Less is a contemporary novel with current issues that emanate from a not-so-distant past. The issue of sexual identity, which is a leading subject of social discourses around the world today, is a theme that the author depicted with references to the past. This article will put the novel into historical context for a better appreciation of the story.
Sexuality and Society
The issue of sexuality beyond heterosexuality was more controversial in the 20th Century than it is in the 21st Century. With the United States under focus, the 20th Century had laws prohibiting homosexual activities and placing restrictions on people who identified as gay. For instance, gay people were banned from being served alcohol in public and enlisting in the military. But in the 21st century, American society became more progressive in its outlook toward homosexuality and made laws specifically meant to protect gay rights in the country.
In 1993, Federal Congress passed a Defence of Marriage Act (DOMA), signed into law by President Bill Clinton. DOMA allowed states to choose whether or not to refuse same-sex marriage certificates from other states and prevented the government from granting marriage benefits to same-sex couples. Anti-sodomy laws in many states criminalized homosexuality in the twentieth century.
It was not until the year 2003 that homosexual activities were decriminalized in the United States. A Supreme Court ruling in Lawrence v. Texas annulled the anti-sodomy law of the state.
In 2009, President Barack Obama signed a hate crime act into law, the law gave harsher court sentences to offenders if it is proven that their crime was motivated by prejudice against sexual orientation.
Although homosexuality continues to face challenges and controversies in the modern day captured in Less, it rightly depicts a more liberal society where homosexuals marry freely and publicly acknowledge their sexuality in the western world.
However, the victories of gay rights are not universal across the world. Even in the 21st Century, homosexuality is categorized as abnormal behavior and criminalized in over sixty countries today.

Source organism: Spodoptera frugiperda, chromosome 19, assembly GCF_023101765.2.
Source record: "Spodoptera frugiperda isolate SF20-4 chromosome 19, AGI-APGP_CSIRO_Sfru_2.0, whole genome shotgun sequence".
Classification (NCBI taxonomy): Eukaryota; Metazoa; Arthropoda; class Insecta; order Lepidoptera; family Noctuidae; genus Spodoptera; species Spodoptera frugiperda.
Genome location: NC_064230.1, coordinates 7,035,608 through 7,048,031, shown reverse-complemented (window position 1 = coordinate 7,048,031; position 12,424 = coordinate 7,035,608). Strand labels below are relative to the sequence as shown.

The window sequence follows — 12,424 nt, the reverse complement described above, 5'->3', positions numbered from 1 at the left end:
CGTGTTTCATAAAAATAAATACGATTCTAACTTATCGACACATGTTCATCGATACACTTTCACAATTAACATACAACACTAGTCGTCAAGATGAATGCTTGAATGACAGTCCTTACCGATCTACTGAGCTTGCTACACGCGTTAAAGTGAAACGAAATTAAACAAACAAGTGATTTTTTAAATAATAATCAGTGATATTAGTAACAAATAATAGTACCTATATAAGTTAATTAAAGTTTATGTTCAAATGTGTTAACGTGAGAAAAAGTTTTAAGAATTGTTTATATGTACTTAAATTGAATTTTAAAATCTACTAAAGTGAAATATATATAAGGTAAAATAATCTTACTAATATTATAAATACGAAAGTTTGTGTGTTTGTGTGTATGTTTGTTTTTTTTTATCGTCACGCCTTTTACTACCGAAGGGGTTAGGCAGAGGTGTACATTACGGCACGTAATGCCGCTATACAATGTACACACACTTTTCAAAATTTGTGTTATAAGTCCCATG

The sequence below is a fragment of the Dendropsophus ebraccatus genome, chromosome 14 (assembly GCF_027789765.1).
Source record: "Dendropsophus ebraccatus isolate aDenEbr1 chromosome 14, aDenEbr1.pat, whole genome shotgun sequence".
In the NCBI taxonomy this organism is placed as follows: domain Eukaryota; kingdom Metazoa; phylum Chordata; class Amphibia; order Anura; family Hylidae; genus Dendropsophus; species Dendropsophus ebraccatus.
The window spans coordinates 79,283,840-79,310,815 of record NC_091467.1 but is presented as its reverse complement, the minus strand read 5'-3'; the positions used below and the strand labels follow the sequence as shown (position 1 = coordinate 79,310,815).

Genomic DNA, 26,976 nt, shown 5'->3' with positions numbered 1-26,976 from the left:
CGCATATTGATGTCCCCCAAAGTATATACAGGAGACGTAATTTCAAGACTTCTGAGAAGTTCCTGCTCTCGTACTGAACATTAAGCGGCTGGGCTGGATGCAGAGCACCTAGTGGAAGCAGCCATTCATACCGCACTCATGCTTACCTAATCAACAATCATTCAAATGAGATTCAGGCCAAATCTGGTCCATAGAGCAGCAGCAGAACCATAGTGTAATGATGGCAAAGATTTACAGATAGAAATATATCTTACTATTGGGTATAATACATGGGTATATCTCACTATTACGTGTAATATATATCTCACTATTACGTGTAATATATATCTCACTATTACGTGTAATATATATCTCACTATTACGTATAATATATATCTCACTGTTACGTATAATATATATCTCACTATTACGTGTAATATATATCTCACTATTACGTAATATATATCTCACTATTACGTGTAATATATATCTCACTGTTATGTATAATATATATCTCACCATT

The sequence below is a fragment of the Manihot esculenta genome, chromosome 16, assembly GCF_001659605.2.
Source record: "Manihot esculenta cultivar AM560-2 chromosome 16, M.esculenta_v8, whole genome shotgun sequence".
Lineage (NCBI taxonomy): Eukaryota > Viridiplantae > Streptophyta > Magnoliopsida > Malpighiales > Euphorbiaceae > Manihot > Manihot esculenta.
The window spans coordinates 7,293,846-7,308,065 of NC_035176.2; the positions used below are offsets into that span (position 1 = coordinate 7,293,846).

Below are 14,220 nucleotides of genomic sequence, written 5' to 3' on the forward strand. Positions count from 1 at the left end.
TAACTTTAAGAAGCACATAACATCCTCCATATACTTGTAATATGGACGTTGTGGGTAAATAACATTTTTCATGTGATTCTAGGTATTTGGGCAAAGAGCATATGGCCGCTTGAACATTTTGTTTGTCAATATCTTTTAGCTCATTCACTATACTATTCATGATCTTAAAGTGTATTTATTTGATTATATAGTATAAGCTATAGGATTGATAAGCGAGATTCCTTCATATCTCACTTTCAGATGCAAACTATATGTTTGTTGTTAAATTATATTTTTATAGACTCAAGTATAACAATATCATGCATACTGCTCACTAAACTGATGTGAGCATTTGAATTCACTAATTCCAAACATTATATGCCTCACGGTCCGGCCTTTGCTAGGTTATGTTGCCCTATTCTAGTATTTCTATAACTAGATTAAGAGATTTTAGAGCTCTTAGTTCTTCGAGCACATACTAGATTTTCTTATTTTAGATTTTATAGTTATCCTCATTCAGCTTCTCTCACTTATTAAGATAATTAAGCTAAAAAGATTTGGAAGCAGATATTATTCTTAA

Sexuality and Diseases
He has never seen another gay man age past fifty, none except Robert. He met them all at forty or so but never saw them make it much beyond; they died of AIDS, that generation.Less by Andrew Sean Greer
The quote above is extracted from the first chapter of the novel Less. It alludes to the reports by the United States Center for Disease Control that HIV infection and AIDS were the leading causes of death among men aged 25-44 in the United States of America during the late 1980s and 1900s. Research suggests that homosexuals are more prone to disease transmission than heterosexuals, which is what the author alludes to in the novel.
According to CDC, HIV infection was the leading cause of death in both men and women in the United States in the 1980s.
Although HIV/AIDS remained without an effective cure at the time of the novel’s publication in 2017 and even till this current year 2022, there has been intensive research in the area leading to improved management of the virus for infected people and in the containment of the spread, compared to the 1980s and 1990s. There are scientific innovations such as post-exposure prophylaxis (PEP), meant to prevent HIV infection if administered early to people who may be exposed to the virus. Also, many other innovations meant to reduce the death rate and spread of the virus exist today.
The Berlin Wall
Almost sixty years ago, just after midnight, a few feet from the river where they danced, a wonder of modern engineering occurred: overnight, the Berlin Wall arose. It was the night of August 15, 1961. Berliners awoke on the sixteenth to this marvel, more of a fence at first, concrete posts driven into the streets and festooned with barbed wire. They knew trouble would come but expected it in degrees. Life so often arrives all of a sudden. And who knows which side you will find yourself on?Less by Andrew Sean Greer
The Berlin Wall was a barrier that was erected in August 1961 to demarcate Eastern Berlin and Western Berlin and cause restriction of movement between the two parts of Germany. It was a symbol of political and ideological division between the post-World War II parts of Germany controlled by the Soviet Union and the rest of Germany controlled by the United Kingdom, France, and the United States. It was later demolished in 1989, and Germany unified again after a series of protests and uprisings.
The character Arthur Less had philosophical musings about the wall in his time in Berlin, Germany.
Is Less a queer book?
Yes, Less by Andrew Sean Greer is a queer book whose protagonist is gay, as also many other characters in the novel.
How many countries did Arthur Less visit in Less?
The protagonist Arthur Less visits seven different countries in the novel. From the United States, Less visited Mexico, Italy, Germany, France, Morocco, India, and lastly, Japan.
Who did Arthur Less date in Berlin?
In Berlin, Arthur Less dated a young man named Bastian. Bastian is a sports enthusiast from Bavaria who took a liking to Arthur.